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Daddy, Do I Believe in God?

If you haven’t heard yet, there was a little dust up regarding religious materials being distributed in the Delta County School District. I won’t go into great detail about the debate that occurred. Nor am I going to dive into the constitutional arguments regarding church-state separation.

I’m more interested in the subject of children and religion. Since becoming a dad, I’ve spent way too much time pondering how I am going to broach religion with my kiddo in the future.

Before going any further, I need to provide context. In fact, I need to make a confession: Bless me father for I am an atheist.

This label tends to confuse people, so please allow me to clarify. Simply put, I lack a belief in a cosmological supreme being, and I don’t think one can empirically prove the existence of such a being. I don’t believe one can empirically prove the non-existence of said higher power either, because doing so is logically impossible. This is what is known as “agnostic atheism,” which involves two terms that many people erroneously consider to be mutually exclusive.

But I digress: This column isn’t about me or how I self-identify religiously; it’s about how I plan to teach religion to my son.

When it comes to religion, my family is definitely in the minority in our local community. We live in a town that is chalk full of churches. In fact, our house is directly across the street from a very sizable one. At some point, my wife and I will have to answer the question from our son, “Why don’t we go to church like everybody else?”

Much to many people’s surprise, I am not raising my son to be an atheist. I am raising him to be an adult who can think critically, weigh the evidence presented, and make his own decisions. If he is curious about the church across the street or he is invited to attend with a friend, I am not going to say no. My job is not to indoctrinate my child, but provide him with the opportunities to achieve his own worldview like I was able to.

Far too often, we view our children as some miniature carbon copy of ourselves, and we project our insecurities onto them as a way to mask them. Also, we abuse our position of authority to push our worldview onto our kids without even giving them to chance to figure it out on their own. It’s no mystery why your religion of choice is also your parents’ religion of choice, which also conveniently places you within a community of others who share the same religion of choice. I would argue that “of choice” is often an incorrect modifier for many people.

I hear devout parents talk about “raising their children to be good Christians.” Also, during my days in youth development, I encountered many young children who self-identified with a particular religion.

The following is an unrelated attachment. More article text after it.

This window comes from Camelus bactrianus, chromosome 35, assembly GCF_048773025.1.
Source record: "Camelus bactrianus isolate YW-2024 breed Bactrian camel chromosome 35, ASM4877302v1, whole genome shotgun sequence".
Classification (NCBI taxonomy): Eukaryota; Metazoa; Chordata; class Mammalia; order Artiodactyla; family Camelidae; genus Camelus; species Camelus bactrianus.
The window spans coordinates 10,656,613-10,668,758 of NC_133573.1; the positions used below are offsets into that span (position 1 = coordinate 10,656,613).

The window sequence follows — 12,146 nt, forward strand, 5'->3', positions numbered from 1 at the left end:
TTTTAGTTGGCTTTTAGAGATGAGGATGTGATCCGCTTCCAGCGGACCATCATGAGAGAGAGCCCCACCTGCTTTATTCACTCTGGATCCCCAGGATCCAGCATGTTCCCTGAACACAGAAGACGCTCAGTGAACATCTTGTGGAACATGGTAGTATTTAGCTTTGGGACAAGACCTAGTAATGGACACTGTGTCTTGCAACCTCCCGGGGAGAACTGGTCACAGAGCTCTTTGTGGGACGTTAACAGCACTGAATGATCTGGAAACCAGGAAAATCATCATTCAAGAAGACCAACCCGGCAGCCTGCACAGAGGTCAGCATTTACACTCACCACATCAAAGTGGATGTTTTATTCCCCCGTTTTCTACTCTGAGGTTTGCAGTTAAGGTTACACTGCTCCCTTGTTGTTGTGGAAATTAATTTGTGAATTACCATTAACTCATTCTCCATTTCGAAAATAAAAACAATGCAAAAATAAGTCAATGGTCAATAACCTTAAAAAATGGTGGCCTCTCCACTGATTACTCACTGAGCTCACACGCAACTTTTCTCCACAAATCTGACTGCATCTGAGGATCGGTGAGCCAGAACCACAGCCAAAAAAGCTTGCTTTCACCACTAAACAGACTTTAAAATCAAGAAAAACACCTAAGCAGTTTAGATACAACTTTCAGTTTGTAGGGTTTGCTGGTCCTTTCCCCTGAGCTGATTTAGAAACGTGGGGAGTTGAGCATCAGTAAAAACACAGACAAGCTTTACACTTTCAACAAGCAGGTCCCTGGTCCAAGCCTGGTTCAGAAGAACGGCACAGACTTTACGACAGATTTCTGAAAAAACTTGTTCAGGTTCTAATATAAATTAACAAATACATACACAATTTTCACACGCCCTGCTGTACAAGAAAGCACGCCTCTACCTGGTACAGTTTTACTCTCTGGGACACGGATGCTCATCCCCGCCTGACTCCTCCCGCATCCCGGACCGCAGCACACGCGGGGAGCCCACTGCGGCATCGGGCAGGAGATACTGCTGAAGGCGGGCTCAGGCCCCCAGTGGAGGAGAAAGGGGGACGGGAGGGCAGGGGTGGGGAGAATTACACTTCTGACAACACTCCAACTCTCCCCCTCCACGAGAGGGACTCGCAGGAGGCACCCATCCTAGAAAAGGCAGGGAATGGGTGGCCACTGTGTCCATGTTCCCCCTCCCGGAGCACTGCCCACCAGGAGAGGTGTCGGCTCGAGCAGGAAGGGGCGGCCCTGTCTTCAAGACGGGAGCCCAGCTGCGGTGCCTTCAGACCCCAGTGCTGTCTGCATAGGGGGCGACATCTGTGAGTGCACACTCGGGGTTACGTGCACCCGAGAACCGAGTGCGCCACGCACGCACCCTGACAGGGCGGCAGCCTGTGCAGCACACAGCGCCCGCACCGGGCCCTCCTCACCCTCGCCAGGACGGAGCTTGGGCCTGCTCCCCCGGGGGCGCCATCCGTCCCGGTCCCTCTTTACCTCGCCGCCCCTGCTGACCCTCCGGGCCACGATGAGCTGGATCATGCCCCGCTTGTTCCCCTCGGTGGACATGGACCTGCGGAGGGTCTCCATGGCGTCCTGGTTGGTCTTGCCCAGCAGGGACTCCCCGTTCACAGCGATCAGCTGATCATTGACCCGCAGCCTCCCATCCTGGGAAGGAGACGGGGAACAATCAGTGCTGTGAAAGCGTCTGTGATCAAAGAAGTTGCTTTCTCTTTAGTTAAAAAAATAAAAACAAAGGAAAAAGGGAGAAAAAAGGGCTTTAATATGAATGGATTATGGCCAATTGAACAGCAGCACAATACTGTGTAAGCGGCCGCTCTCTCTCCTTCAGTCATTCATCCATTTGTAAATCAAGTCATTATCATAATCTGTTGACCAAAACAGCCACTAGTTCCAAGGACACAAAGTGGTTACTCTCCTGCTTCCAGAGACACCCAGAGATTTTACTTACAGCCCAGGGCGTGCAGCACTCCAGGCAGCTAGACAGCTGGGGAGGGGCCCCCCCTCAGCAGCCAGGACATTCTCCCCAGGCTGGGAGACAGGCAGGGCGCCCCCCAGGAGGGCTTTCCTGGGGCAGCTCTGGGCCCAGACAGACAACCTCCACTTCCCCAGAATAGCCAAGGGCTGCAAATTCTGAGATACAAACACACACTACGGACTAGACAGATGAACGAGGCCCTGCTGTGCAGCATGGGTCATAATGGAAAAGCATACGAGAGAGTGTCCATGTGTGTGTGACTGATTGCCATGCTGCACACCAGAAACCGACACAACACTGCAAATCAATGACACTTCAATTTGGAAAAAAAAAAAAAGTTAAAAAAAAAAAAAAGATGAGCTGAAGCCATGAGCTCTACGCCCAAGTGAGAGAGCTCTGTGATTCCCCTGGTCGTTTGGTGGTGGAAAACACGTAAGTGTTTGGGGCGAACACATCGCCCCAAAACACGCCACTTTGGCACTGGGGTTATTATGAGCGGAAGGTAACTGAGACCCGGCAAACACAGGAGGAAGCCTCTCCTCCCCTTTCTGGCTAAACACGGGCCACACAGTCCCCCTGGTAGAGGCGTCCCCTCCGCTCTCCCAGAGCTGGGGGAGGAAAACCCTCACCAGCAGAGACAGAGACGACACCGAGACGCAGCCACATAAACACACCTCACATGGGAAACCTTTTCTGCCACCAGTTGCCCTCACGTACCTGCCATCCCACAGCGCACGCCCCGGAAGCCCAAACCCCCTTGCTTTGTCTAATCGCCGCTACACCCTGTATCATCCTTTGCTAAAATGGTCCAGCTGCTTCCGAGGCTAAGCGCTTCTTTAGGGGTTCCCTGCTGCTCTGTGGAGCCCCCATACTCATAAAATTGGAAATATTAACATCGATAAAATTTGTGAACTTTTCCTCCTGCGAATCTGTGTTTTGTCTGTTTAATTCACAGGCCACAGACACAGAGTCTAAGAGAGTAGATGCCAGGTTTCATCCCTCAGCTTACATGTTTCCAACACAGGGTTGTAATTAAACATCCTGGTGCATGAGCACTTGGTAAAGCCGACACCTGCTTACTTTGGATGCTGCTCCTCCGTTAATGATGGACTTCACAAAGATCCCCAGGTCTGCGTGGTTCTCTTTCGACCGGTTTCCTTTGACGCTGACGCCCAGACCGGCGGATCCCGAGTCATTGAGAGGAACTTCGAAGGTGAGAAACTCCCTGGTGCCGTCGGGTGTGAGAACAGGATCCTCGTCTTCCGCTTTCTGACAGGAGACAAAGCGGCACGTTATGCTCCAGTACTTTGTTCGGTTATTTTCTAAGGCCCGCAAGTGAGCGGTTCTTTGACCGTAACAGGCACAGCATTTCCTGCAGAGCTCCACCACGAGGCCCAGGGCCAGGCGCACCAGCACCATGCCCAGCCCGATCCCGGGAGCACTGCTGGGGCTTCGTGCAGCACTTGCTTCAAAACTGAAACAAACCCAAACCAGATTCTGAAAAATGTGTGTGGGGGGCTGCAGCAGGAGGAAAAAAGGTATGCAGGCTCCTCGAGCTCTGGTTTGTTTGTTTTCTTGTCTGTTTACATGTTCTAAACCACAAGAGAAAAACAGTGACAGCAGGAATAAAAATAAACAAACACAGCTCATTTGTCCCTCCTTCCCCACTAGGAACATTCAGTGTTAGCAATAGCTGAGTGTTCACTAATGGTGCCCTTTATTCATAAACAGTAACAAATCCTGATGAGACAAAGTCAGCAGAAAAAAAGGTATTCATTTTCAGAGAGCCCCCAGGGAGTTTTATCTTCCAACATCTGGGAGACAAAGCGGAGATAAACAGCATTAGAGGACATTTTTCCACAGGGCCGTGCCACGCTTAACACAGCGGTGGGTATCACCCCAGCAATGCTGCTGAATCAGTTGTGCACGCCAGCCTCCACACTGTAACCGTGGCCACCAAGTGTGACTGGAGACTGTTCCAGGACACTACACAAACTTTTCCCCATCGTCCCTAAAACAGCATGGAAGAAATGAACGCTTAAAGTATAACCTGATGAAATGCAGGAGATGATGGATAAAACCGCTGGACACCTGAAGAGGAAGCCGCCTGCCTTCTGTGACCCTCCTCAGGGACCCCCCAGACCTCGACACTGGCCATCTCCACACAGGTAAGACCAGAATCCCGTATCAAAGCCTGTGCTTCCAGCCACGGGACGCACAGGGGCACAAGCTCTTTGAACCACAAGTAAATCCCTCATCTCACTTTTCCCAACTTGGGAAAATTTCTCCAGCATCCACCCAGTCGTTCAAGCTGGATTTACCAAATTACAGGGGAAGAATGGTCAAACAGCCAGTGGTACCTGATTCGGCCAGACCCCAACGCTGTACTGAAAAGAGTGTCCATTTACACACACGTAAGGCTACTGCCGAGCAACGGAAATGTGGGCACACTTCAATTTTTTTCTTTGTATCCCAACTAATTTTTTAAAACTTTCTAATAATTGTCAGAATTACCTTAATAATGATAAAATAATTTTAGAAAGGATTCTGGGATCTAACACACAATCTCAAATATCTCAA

I scratch my head when I hear these self-ascribed labels because they seem premature. If you encountered an eight year old boy who called himself a Marxist or a free market capitalist, you would laugh and patronizingly say, “How cute… you are far too young to think this way.” If a child is too young to fully grasp the complexities of economic theories, how can anybody expect them to fully grasp the creation of our universe?

On the reverse side of that, we also shouldn’t hide our kids from conversations with those who hold a different worldview from ours. Several local parents suggested the best response to a local atheist group, who spent a day providing literature to high school students, was to pull their kids from school that day. Nothing demonstrates the tepidness of one’s own personal philosophy better than the outright refusal to challenge it.

But this isn’t about some silly epistemological fight to prove who is right. Life is about gaining the most knowledge—whether through academic or experiential means—and absorbing it all from the most possible resources.

Even as an atheist, I intend to encourage my child to read and learn from the Bible. (I won’t tell him that the book was mostly inspired my disbelief.) I will also encourage him to learn from the Quran, the Torah, the Sutras, and other religious texts as well. But he will also learn the scientific method, the Socratic method, and the other necessary tools for rational thought. The world is currently experiencing a devastating deficit of religious literacy and critical thinking skills, and I hope not to worsen it.

But, most importantly, I’m going to let him live a worry-free childhood first. These conversations will come in due time, so no need to get the cart before the horse. I didn’t arrive at my current worldview overnight, and certainly don’t expect my son to do the same.

I strongly encourage other parents to discern and analyze their own philosophies—more specifically, how they were formulated and how they trickle down to their children. Furthermore, I challenge them to expose their children to differing viewpoints. And not just a cursory glance at their literature; try to engage in a series of deep, respectful, and civil conversations over a period of time.

Even if you still circle back to the same conclusions you made before, so be it. At least, you and your child are better informed now.

About the author

Jay Stooksberry

Jay Stooksberry

Born and raised on the Front Range of Colorado, Jay Stooksberry is a freelance writer living in Delta, Colorado with his wife and son. He has been published in Newsweek, Reason Magazine, 5280, Foundation for Economic Education, and many more prominent publications. Follow his journey at www.jaystooksberry.com.

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